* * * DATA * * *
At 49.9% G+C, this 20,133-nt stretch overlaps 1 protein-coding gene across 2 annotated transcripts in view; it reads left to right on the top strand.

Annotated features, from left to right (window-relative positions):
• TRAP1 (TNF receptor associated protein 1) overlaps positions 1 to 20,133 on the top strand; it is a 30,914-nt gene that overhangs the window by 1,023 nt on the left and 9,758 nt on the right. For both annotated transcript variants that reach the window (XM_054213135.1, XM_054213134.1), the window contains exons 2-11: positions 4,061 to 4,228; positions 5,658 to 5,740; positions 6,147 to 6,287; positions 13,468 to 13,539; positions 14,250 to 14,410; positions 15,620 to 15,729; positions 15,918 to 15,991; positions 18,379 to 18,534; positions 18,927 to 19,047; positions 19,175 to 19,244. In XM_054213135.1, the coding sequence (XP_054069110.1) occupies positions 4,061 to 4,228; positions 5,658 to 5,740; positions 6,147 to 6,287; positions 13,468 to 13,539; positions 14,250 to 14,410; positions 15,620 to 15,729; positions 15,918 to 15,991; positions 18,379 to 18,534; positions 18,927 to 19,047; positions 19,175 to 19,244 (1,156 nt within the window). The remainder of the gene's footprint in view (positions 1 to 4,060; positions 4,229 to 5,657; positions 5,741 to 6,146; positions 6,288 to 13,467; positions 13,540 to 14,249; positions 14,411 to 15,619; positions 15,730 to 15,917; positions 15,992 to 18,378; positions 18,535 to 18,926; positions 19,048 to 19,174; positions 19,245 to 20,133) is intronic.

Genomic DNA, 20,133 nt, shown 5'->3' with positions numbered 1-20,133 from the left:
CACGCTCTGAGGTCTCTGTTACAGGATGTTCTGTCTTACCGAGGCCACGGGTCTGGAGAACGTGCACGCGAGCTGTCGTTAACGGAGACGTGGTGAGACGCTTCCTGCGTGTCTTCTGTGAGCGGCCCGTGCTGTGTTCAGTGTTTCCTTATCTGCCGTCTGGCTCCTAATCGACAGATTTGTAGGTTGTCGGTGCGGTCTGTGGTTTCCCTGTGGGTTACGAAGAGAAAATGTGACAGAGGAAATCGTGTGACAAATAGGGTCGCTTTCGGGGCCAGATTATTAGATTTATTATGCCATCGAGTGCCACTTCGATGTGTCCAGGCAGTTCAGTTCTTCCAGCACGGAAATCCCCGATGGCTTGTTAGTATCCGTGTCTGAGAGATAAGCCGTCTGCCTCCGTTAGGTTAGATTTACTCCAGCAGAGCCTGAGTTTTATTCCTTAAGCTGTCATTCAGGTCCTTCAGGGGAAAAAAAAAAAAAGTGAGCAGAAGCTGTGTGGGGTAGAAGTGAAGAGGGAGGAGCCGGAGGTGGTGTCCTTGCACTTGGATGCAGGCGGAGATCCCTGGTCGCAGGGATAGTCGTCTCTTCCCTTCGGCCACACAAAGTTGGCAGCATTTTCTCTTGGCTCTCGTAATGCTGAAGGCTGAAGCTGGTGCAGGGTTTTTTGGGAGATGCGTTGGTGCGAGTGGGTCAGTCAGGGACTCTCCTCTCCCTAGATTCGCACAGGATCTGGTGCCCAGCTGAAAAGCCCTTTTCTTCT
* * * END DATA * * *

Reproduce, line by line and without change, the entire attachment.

At 49.9% G+C, this 20,133-nt stretch overlaps 1 protein-coding gene across 2 annotated transcripts in view; it reads left to right on the top strand.

Annotated features, from left to right (window-relative positions):
• TRAP1 (TNF receptor associated protein 1) overlaps positions 1 to 20,133 on the top strand; it is a 30,914-nt gene that overhangs the window by 1,023 nt on the left and 9,758 nt on the right. For both annotated transcript variants that reach the window (XM_054213135.1, XM_054213134.1), the window contains exons 2-11: positions 4,061 to 4,228; positions 5,658 to 5,740; positions 6,147 to 6,287; positions 13,468 to 13,539; positions 14,250 to 14,410; positions 15,620 to 15,729; positions 15,918 to 15,991; positions 18,379 to 18,534; positions 18,927 to 19,047; positions 19,175 to 19,244. In XM_054213135.1, the coding sequence (XP_054069110.1) occupies positions 4,061 to 4,228; positions 5,658 to 5,740; positions 6,147 to 6,287; positions 13,468 to 13,539; positions 14,250 to 14,410; positions 15,620 to 15,729; positions 15,918 to 15,991; positions 18,379 to 18,534; positions 18,927 to 19,047; positions 19,175 to 19,244 (1,156 nt within the window). The remainder of the gene's footprint in view (positions 1 to 4,060; positions 4,229 to 5,657; positions 5,741 to 6,146; positions 6,288 to 13,467; positions 13,540 to 14,249; positions 14,411 to 15,619; positions 15,730 to 15,917; positions 15,992 to 18,378; positions 18,535 to 18,926; positions 19,048 to 19,174; positions 19,245 to 20,133) is intronic.

Genomic DNA, 20,133 nt, shown 5'->3' with positions numbered 1-20,133 from the left:
CACGCTCTGAGGTCTCTGTTACAGGATGTTCTGTCTTACCGAGGCCACGGGTCTGGAGAACGTGCACGCGAGCTGTCGTTAACGGAGACGTGGTGAGACGCTTCCTGCGTGTCTTCTGTGAGCGGCCCGTGCTGTGTTCAGTGTTTCCTTATCTGCCGTCTGGCTCCTAATCGACAGATTTGTAGGTTGTCGGTGCGGTCTGTGGTTTCCCTGTGGGTTACGAAGAGAAAATGTGACAGAGGAAATCGTGTGACAAATAGGGTCGCTTTCGGGGCCAGATTATTAGATTTATTATGCCATCGAGTGCCACTTCGATGTGTCCAGGCAGTTCAGTTCTTCCAGCACGGAAATCCCCGATGGCTTGTTAGTATCCGTGTCTGAGAGATAAGCCGTCTGCCTCCGTTAGGTTAGATTTACTCCAGCAGAGCCTGAGTTTTATTCCTTAAGCTGTCATTCAGGTCCTTCAGGGGAAAAAAAAAAAAAGTGAGCAGAAGCTGTGTGGGGTAGAAGTGAAGAGGGAGGAGCCGGAGGTGGTGTCCTTGCACTTGGATGCAGGCGGAGATCCCTGGTCGCAGGGATAGTCGTCTCTTCCCTTCGGCCACACAAAGTTGGCAGCATTTTCTCTTGGCTCTCGTAATGCTGAAGGCTGAAGCTGGTGCAGGGTTTTTTGGGAGATGCGTTGGTGCGAGTGGGTCAGTCAGGGACTCTCCTCTCCCTAGATTCGCACAGGATCTGGTGCCCAGCTGAAAAGCCCTTTTCTTCT